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My thoughts on the world around me

Mike Wallace’s Interview with Ayn Rand

CBS’s Mike Wallace interviewed Ayn Rand, the author of Atlas Shrugged and The Fountainhead, in 1959. I found the interview utterly fascinating.

In Part One of the interview, she discusses the conflict between a society whose morality is based on faith and self-sacrifice for one’s fellow man (conventional thought) vs. morality founded solely on reason and selfishness (Rand’s objectivism):

In Part Two of the interview, Rand argues in favor of a separation between state and economics (laissez-faire government):

In Part Three of the interview, she contends that the only solution is a market free of government interference:

“I have no faith at all, I only hold convictions.” Wow, it takes guts to believe in a statement like that so firmly.

At a time when women did not have many prominent voices, Ayn Rand was a luminary and a courageous trailblazer.

With that said, I’m curious to know what she would have to say about the current economic recession. Fifty years ago, she called for absolute deregulation. Look at how well that’s turned out.

January 29, 2009 Posted by | Art, Economics, Literature, Politics, TV | , , , , , , , , , , , , , | 3 Comments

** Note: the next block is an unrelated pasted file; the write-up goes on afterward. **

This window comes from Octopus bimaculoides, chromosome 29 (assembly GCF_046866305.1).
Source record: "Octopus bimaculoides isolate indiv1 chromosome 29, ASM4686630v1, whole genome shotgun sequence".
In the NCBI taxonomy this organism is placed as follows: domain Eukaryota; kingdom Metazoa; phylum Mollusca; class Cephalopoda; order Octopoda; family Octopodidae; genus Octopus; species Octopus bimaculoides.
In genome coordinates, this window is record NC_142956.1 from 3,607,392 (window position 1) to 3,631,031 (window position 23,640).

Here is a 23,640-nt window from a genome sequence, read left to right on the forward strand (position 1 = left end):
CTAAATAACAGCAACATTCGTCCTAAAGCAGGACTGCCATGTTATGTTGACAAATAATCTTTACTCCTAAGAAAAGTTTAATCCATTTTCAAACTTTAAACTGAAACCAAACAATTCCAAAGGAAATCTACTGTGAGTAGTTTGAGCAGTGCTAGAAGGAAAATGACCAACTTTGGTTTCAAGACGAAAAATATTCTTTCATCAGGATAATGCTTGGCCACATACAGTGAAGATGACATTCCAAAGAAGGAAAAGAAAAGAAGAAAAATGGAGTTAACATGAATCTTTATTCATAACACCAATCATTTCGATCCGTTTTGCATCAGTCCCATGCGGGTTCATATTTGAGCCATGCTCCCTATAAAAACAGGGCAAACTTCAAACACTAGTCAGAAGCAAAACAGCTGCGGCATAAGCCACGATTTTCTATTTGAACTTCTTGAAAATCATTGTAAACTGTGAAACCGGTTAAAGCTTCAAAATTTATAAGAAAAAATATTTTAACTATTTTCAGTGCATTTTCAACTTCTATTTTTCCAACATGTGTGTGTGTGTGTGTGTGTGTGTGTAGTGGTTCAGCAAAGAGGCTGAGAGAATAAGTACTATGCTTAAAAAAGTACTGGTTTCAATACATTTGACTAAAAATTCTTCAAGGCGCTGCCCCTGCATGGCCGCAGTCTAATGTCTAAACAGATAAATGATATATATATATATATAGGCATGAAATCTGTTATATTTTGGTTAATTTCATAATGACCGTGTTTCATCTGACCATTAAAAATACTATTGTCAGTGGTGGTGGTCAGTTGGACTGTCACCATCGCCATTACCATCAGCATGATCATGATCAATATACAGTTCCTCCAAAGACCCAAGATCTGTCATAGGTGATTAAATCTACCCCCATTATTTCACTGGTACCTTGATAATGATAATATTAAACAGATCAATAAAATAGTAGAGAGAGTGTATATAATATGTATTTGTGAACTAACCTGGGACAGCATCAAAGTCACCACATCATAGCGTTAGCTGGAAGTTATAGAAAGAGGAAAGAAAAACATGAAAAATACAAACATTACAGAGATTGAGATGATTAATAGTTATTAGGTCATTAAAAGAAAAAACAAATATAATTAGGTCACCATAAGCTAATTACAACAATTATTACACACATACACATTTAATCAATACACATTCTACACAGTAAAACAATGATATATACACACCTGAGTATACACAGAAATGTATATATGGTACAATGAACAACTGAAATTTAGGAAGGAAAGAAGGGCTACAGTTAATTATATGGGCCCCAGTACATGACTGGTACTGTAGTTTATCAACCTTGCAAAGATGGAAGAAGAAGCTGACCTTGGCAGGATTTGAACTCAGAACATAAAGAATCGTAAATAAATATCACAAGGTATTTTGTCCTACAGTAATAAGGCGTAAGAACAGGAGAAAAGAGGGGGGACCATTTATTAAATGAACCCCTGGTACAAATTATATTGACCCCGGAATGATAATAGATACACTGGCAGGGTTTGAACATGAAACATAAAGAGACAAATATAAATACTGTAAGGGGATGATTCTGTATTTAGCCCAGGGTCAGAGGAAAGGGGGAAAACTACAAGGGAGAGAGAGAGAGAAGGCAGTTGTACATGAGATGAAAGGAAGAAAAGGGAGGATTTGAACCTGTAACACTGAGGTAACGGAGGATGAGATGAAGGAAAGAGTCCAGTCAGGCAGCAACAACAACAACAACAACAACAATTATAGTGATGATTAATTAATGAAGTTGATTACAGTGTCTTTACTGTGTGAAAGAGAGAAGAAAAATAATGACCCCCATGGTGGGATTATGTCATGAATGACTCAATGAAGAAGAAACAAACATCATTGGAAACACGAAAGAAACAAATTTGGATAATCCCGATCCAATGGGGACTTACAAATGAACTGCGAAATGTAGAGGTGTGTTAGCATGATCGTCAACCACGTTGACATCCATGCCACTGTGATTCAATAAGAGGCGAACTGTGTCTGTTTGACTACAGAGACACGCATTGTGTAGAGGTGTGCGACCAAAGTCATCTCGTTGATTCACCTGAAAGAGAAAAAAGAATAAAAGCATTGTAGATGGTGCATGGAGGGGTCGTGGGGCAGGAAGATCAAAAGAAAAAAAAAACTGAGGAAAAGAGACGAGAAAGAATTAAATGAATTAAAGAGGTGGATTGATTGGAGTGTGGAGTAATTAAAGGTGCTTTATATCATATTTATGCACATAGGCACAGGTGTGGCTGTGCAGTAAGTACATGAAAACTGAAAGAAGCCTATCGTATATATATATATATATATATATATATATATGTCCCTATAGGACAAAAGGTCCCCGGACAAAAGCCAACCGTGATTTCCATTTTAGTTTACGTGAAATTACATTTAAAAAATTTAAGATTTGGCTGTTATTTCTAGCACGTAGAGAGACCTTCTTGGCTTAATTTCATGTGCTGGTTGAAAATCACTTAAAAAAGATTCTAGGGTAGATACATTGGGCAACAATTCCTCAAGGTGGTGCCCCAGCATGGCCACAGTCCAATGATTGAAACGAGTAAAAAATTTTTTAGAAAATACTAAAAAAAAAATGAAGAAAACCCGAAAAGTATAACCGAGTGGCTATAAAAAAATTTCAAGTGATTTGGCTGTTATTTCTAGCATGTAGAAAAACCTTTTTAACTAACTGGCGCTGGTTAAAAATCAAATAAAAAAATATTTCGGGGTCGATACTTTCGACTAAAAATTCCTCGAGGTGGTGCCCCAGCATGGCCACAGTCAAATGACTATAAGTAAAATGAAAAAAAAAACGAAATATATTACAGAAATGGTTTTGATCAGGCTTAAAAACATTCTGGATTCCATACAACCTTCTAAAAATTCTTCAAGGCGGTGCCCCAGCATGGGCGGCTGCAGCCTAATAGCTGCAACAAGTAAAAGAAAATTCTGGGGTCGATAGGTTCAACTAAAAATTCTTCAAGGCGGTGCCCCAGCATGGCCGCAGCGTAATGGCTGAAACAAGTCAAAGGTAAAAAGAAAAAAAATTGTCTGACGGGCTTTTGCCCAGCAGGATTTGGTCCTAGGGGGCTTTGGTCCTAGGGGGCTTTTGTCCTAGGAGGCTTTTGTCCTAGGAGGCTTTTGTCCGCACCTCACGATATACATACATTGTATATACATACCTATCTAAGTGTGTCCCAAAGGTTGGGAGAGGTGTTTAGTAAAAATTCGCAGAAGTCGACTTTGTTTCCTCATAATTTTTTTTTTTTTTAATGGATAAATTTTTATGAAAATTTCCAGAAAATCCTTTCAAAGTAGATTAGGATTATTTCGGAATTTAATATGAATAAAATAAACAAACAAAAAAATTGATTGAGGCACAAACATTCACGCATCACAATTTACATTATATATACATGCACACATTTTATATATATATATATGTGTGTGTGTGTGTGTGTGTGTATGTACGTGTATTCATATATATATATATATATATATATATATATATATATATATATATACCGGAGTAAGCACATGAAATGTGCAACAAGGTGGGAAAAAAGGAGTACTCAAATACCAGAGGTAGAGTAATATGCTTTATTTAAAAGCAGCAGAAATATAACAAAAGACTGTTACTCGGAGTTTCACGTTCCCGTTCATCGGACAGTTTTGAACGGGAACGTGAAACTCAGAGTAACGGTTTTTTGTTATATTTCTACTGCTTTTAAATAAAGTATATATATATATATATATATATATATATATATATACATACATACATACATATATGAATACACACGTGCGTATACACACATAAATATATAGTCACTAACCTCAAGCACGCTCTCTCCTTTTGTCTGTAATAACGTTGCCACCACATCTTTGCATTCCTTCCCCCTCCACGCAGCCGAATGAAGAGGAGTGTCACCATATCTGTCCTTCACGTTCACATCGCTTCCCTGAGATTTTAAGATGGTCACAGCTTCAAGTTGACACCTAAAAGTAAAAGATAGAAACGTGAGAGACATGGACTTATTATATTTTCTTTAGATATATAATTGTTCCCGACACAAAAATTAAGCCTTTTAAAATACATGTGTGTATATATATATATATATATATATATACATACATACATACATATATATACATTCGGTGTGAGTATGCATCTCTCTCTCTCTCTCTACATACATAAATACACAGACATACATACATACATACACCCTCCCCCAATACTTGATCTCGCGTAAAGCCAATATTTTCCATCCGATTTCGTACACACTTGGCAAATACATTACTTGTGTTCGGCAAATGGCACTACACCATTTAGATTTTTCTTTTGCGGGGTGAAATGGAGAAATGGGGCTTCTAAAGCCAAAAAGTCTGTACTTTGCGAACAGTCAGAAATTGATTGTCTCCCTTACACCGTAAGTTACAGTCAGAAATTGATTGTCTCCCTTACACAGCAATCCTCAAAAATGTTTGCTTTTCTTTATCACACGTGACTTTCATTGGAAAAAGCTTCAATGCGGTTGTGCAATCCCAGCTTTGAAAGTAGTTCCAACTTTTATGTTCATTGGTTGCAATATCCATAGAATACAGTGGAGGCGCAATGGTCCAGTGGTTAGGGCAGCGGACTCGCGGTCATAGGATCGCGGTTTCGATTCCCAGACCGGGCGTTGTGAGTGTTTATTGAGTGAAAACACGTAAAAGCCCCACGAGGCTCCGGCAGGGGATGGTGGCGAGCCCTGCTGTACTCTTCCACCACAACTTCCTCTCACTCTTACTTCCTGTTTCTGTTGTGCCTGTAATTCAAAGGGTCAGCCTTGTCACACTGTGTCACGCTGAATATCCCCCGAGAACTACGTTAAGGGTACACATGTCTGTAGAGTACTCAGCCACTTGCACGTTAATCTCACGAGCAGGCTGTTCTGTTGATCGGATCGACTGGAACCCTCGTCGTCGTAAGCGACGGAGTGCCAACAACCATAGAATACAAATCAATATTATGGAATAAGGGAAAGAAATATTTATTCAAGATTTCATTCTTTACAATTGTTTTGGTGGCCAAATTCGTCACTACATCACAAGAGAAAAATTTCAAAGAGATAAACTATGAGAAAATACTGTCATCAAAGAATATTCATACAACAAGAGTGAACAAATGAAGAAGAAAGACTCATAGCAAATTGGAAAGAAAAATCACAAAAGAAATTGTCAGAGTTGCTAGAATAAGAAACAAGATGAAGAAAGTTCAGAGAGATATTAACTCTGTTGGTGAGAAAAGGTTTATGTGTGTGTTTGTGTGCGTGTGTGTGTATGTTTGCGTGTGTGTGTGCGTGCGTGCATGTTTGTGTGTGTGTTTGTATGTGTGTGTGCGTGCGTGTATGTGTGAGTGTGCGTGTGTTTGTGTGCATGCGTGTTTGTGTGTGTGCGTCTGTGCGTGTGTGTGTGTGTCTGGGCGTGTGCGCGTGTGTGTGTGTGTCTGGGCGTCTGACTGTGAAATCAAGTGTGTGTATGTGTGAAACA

Obama’s First 100 Days: Day 1

Since the days of FDR, following a new president’s first 100 days in office has been a tradition in the media. What actions will President Barack Obama take? Will we see policies advanced similar to those of the previous administration? Or will he break away from George W. Bush? To answer these questions, the first 100 days of the Obama presidency will be a good barometer of where we stand as a nation.

President Obama showed up for his first day on the job, and made it very clear that this is no longer George W. Bush’s White House. He quickly set the tone by freezing the salaries of his senior White House officials, imposing the highest limits on lobbying in the history of any administration (according to Obama himself), and calling for the government to disclose more information. For the video, please go to The Huffington Post’s link.